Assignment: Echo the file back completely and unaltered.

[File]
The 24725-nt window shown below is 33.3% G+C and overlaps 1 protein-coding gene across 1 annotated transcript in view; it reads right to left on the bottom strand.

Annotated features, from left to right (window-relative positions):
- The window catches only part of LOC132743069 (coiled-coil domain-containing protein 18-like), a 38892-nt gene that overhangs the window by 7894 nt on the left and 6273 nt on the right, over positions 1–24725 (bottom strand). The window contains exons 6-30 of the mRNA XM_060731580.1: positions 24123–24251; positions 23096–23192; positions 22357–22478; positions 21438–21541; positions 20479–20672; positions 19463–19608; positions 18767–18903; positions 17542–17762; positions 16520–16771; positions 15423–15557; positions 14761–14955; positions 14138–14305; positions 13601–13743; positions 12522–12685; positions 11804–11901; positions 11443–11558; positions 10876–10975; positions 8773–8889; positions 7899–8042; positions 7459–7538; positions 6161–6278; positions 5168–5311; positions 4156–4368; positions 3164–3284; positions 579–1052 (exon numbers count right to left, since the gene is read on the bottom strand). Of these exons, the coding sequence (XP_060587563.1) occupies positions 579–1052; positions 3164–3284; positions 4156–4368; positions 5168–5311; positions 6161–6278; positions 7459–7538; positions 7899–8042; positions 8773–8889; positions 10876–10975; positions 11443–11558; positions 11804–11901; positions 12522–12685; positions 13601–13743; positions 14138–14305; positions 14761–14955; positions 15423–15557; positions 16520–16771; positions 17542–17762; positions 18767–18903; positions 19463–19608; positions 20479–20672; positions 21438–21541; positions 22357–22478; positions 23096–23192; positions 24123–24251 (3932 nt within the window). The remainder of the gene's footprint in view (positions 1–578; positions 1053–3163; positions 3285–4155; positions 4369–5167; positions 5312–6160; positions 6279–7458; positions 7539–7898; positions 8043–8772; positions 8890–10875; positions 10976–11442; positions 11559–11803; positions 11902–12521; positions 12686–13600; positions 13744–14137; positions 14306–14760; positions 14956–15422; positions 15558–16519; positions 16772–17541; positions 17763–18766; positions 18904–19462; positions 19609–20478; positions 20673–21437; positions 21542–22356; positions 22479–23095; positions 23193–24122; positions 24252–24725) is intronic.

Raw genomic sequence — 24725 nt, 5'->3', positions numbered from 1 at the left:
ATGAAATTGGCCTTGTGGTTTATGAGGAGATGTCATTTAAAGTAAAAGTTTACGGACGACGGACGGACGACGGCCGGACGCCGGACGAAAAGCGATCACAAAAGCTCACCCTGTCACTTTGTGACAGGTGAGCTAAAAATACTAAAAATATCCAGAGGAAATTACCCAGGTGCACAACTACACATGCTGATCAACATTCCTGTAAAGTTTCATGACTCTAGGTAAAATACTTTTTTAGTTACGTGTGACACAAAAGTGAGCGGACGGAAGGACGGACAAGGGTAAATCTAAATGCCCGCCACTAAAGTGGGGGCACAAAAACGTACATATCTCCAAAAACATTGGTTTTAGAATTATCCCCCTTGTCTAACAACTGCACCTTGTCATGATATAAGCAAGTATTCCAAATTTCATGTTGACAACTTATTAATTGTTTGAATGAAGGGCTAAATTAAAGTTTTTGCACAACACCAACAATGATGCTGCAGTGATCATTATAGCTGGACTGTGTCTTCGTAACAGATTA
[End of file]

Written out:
The 24725-nt window shown below is 33.3% G+C and overlaps 1 protein-coding gene across 1 annotated transcript in view; it reads right to left on the bottom strand.

Annotated features, from left to right (window-relative positions):
- The window catches only part of LOC132743069 (coiled-coil domain-containing protein 18-like), a 38892-nt gene that overhangs the window by 7894 nt on the left and 6273 nt on the right, over positions 1–24725 (bottom strand). The window contains exons 6-30 of the mRNA XM_060731580.1: positions 24123–24251; positions 23096–23192; positions 22357–22478; positions 21438–21541; positions 20479–20672; positions 19463–19608; positions 18767–18903; positions 17542–17762; positions 16520–16771; positions 15423–15557; positions 14761–14955; positions 14138–14305; positions 13601–13743; positions 12522–12685; positions 11804–11901; positions 11443–11558; positions 10876–10975; positions 8773–8889; positions 7899–8042; positions 7459–7538; positions 6161–6278; positions 5168–5311; positions 4156–4368; positions 3164–3284; positions 579–1052 (exon numbers count right to left, since the gene is read on the bottom strand). Of these exons, the coding sequence (XP_060587563.1) occupies positions 579–1052; positions 3164–3284; positions 4156–4368; positions 5168–5311; positions 6161–6278; positions 7459–7538; positions 7899–8042; positions 8773–8889; positions 10876–10975; positions 11443–11558; positions 11804–11901; positions 12522–12685; positions 13601–13743; positions 14138–14305; positions 14761–14955; positions 15423–15557; positions 16520–16771; positions 17542–17762; positions 18767–18903; positions 19463–19608; positions 20479–20672; positions 21438–21541; positions 22357–22478; positions 23096–23192; positions 24123–24251 (3932 nt within the window). The remainder of the gene's footprint in view (positions 1–578; positions 1053–3163; positions 3285–4155; positions 4369–5167; positions 5312–6160; positions 6279–7458; positions 7539–7898; positions 8043–8772; positions 8890–10875; positions 10976–11442; positions 11559–11803; positions 11902–12521; positions 12686–13600; positions 13744–14137; positions 14306–14760; positions 14956–15422; positions 15558–16519; positions 16772–17541; positions 17763–18766; positions 18904–19462; positions 19609–20478; positions 20673–21437; positions 21542–22356; positions 22479–23095; positions 23193–24122; positions 24252–24725) is intronic.

Raw genomic sequence — 24725 nt, 5'->3', positions numbered from 1 at the left:
ATGAAATTGGCCTTGTGGTTTATGAGGAGATGTCATTTAAAGTAAAAGTTTACGGACGACGGACGGACGACGGCCGGACGCCGGACGAAAAGCGATCACAAAAGCTCACCCTGTCACTTTGTGACAGGTGAGCTAAAAATACTAAAAATATCCAGAGGAAATTACCCAGGTGCACAACTACACATGCTGATCAACATTCCTGTAAAGTTTCATGACTCTAGGTAAAATACTTTTTTAGTTACGTGTGACACAAAAGTGAGCGGACGGAAGGACGGACAAGGGTAAATCTAAATGCCCGCCACTAAAGTGGGGGCACAAAAACGTACATATCTCCAAAAACATTGGTTTTAGAATTATCCCCCTTGTCTAACAACTGCACCTTGTCATGATATAAGCAAGTATTCCAAATTTCATGTTGACAACTTATTAATTGTTTGAATGAAGGGCTAAATTAAAGTTTTTGCACAACACCAACAATGATGCTGCAGTGATCATTATAGCTGGACTGTGTCTTCGTAACAGATTA